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Re: test

  • Subject: Re: test
  • From: "Bill Meyer" <njhosta@hotmail.com>
  • Date: Fri, 27 Aug 2004 10:15:04 -0400

Hi Butch,
     I visited Wade's this year, and I think most of his display plants were
in the ground. Maybe only a few were planted as you say. The planting
techniques you describe (undisturbed soil with lots of mulch) are an
interesting approach, but not for everywhere. It is something that works a
lot better in theory than in practice, I'm afraid.
     The first problem I see with that approach for hostas is that it would
only be a consideration in areas that do not have voles. The excellent cover
provided by that mulch together with the excellent food source provided by
the hostas would be vole heaven. A highly unnatural vole heaven at that, as
the voles will soon wipe out the hostas and it will return to a natural
state (which does not include a lot of nice big hosta hybrids, BTW). Mulches
should only be very thin and decorative where there are voles, or you won't
have hostas for long. At a guess, a third to half of the places we are
growing hostas have voles. With food and cover, you can go from having a few
voles to having lots of voles in a season.
      Another problem with the idea of "natural" gardening is that the
hostas we are looking to grow are not native here. All come from a different
climate and soil. Neither God nor Mother Nature ever intended them to grow
here - That was our idea. In addition, plants that have evolved in the wild
are most of the time far better performers than the fancy sports and hybrids
we tend to want most. There is no reason to expect great results from
planting fancy but somewhat weakened hybrids in that sort of natural
environment. The best results in growing hostas I've seen to date were those
that were grown in highly prepared and amended soil. Those grown more
naturally are tougher in some ways, but the weaker hostas have not done well
in that sort of planting. True, those planted in highly amended soil do
eventually start going downhill and benefit from re-amending, but that is
because the soil isn't good enough to support that kind of growth to begin
with. We are looking to grow plants beyond the way they would grow on their
own without our "life support" techniques.
      Yet another problem with natural gardening is tree roots. Without
digging, the more vigorous of these will win out in a battle with hostas.
Those fancy hybrids are not equipped to wrestle for nutrients with the roots
of a large maple. The tree will win every time.
       Then there are pests and diseases. Most of these are as foreign to
the native environment as the hostas are. The foliar nematodes we are all
struggling with are thought to also be of Asian origin. Because they are
also foreign, there are no natural control factors in our local soils. This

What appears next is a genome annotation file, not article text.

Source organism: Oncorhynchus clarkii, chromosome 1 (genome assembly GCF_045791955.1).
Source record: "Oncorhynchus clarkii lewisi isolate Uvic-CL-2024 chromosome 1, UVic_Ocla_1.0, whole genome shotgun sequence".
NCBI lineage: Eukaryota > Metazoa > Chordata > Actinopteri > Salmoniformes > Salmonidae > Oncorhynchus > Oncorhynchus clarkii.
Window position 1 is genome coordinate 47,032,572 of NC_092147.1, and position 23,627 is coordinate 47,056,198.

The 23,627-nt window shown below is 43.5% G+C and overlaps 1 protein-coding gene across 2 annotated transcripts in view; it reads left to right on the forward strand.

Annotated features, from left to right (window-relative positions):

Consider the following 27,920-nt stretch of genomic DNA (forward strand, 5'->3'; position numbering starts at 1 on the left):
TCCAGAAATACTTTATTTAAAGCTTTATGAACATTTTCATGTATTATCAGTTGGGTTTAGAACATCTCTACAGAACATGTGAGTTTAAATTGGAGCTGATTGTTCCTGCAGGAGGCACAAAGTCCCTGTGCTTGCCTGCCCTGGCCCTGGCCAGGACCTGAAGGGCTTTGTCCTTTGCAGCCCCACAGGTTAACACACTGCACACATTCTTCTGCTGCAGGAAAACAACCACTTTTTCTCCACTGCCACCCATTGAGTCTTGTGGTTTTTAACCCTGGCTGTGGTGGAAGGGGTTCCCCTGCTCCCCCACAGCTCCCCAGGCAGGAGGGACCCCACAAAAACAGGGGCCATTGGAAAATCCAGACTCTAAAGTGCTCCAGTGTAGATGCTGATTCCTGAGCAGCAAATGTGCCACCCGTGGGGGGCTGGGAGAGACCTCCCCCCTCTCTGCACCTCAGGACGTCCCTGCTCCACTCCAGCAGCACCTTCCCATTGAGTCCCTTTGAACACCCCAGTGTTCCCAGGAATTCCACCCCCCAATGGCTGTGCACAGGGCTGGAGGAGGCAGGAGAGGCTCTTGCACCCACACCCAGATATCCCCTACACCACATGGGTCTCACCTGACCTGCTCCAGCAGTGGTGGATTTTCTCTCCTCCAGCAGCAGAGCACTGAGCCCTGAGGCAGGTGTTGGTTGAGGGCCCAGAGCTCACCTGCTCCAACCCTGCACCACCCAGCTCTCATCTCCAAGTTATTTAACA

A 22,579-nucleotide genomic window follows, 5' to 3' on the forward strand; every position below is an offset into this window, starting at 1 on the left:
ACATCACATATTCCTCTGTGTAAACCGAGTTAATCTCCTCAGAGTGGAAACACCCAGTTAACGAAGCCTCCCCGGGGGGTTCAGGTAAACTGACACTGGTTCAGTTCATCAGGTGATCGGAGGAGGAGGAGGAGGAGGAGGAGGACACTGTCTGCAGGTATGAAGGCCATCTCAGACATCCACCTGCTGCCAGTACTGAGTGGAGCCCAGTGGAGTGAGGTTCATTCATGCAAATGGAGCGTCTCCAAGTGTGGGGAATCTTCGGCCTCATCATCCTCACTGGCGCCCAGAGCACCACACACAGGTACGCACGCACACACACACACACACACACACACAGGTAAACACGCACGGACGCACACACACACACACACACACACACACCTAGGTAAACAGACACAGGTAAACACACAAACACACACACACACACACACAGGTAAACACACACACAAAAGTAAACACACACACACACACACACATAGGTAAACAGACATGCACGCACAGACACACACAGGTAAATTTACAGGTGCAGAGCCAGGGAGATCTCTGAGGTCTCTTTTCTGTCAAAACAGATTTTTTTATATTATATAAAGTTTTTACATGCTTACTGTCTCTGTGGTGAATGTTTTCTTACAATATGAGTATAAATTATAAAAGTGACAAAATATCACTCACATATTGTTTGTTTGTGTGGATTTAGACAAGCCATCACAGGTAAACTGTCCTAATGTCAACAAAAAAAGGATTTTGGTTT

is a problem with invasive species of all kinds, and the battle against
these unwelcome invaders is carried on on many fronts. Basically, we just
put our heads in the sand if we think nature will eventually deal with them
and the environment will naturally revert to what it was before they showed
up. It won't. They are often better competitors than the native species, and
can drive native species to extinction. We caused the problem and we cannot
expect nature to fix our mistakes.
       All in all, I see the natural approach as being more of a
philosophical one than a practical one. It is nice to think it might work,
but in reality it will not give us the results we want. I say
"philosophical" because the answer to not getting the results we want is to
be happy with the results we get. As long as that is understood, we can be
happy with the results of natural gardening. If we are looking for specific
results, though, we will have to manipulate the environment to get them. If
we want to import non-native plants into an environment and non-native pests
with them, we cannot simply sit back and do nothing and have everything work
out perfectly.
                                         ......Bill Meyer


> butch say; thanks
>
> I had not seen any post for days.
> Not that anyone has to be interested but i felt that
> the soil discussion was very provocative. When i first
> encountered much of this years ago i was excited.
> Completely new knowledge for me at the time and i
> assume its new for others. Maybe not.
> I felt that it would evoke discussion that would take
> me further along this path of understanding the
> process.
>
> --- Rod Kuenster <Rod-Kuenster@iowa-city.org> wrote:
>
> > came through here. Rod
> >
> > -----Original Message-----
> > From: michael shelton [mailto:wilddog_202@yahoo.com]
> > Sent: Thursday, August 26, 2004 10:10 AM
> > To: hosta-open@hort.net
> > Subject: test
> >
> >
> > test
> >
> >
> >
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  • Follow-Ups:
    • Re: test
      • From: michael shelton <wilddog_202@yahoo.com>
    • Re: test
      • From: michael shelton <wilddog_202@yahoo.com>
    • Re: test
      • From: michael shelton <wilddog_202@yahoo.com>
  • References:
    • RE: test
      • From: michael shelton <wilddog_202@yahoo.com>



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